“(II) if any new territory is added to the United States, $1 coins shall be issued for such territories in the order in which the new the territories are added, beginning after the $1 coin is issued for the Commonwealth of the Northern Mariana Islands.

“(B) ISSUANCE OF COINS COMMEMORATING FOUR INNOVATIONS OR INNOVATORS DURING EACH OF 14 YEARS.—

“(i) IN GENERAL.—Four $1 coin designs as described in this subsection shall be issued during each year of the period referred to in paragraph (1) until 1 coin featuring 1 innovation, an individual innovator, or a group of innovators, from each of the States, the District of Columbia, and territories has been issued.

“(ii) NUMBER OF COINS OF EACH DESIGN.—The Secretary shall prescribe, on the basis of such factors as the Secretary determines to be appropriate, the number of $1 coins that shall be issued with each of the designs selected for each year of the period referred to in paragraph (1).

“(4) SELECTION OF CONCEPT AND DESIGN.—

“(A) CONCEPT.—With respect to each State, the District of Columbia, and each territory to be honored with a coin under this subsection, the selection of the significant innovation, innovator, or group of innovators to be borne on the reverse of such coin shall be made by the Secretary of the Treasury, after consultation with the Governor or other chief executive of the State, the District of Columbia, or territory with respect to which a coin is to be issued under this subsection.

“(B) DESIGN.—Each of the designs required under this subsection shall be selected by the Secretary after—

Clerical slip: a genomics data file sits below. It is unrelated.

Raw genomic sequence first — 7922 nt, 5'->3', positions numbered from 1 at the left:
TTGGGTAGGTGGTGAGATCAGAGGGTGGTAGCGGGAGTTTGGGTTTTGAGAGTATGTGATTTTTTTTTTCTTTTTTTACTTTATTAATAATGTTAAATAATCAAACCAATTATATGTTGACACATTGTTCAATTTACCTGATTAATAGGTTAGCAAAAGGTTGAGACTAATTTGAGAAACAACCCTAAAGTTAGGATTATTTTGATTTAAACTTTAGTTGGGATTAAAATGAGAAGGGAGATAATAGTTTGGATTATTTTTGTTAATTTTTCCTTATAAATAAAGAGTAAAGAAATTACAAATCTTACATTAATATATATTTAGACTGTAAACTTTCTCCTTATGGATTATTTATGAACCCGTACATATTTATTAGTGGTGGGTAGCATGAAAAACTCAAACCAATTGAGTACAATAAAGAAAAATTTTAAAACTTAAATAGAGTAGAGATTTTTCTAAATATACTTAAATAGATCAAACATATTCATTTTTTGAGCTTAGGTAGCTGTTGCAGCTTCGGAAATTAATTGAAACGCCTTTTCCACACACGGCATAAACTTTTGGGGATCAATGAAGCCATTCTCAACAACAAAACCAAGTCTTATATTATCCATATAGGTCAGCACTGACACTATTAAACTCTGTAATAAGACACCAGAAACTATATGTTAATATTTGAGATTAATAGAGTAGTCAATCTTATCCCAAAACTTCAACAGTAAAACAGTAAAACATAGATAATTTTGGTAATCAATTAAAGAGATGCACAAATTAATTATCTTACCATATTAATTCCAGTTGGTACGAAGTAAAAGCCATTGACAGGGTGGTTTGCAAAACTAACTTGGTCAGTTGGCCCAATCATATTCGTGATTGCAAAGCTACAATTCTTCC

“(i) consultation with—

“(I) the Governor or other chief executive of the State, the District of Columbia, or territory with respect to which a coin is to be issued under this subsection; and

“(II) the Commission of Fine Arts; and

“(ii) review by the Citizens Coinage Advisory Committee.

“(C) SELECTION AND APPROVAL PROCESS.—Proposals for designs for $1 coins under this subsection may be submitted in accordance with the design selection and approval process developed by the Secretary in the sole discretion of the Secretary.

“(D) STANDARDS.—Because it is important that the Nation’s coinage and currency bear dignified designs of which the citizens of the United States can be proud, the Secretary shall not select any frivolous or inappropriate design for any $1 coin minted under this subsection.

“(E) PROHIBITION ON CERTAIN REPRESENTATIONS.—No head and shoulders portrait or bust of any person and no portrait of a living person may be included in the design of any coin issued under this subsection.

“(5) TREATMENT AS NUMISMATIC ITEMS.—For purposes of sections 5134 and 5136, all $1 coins minted under this subsection shall be considered to be numismatic items.

“(6) ISSUANCE OF NUMISMATIC COINS.—The Secretary may mint and issue such number of $1 coins of each design selected under this subsection in uncirculated and proof qualities as the Secretary determines to be appropriate.

“(7) TERMINATION OF PROGRAM.—The issuance of coins under this subsection shall terminate when one innovation, an individual innovator, or a group of innovators, from each State, the District of Columbia, and each territory has been honored and may not be resumed except by an Act of Congress.”.

Charles Morgan and Hubert Walker
Charles Morgan and Hubert Walker
Charles Morgan and Hubert Walker have been contributing authors on CoinWeek since 2012. They also wrote the monthly "Market Whimsy" column and various feature articles for The Numismatist and the book 100 Greatest Modern World Coins (2020) for Whitman Publishing.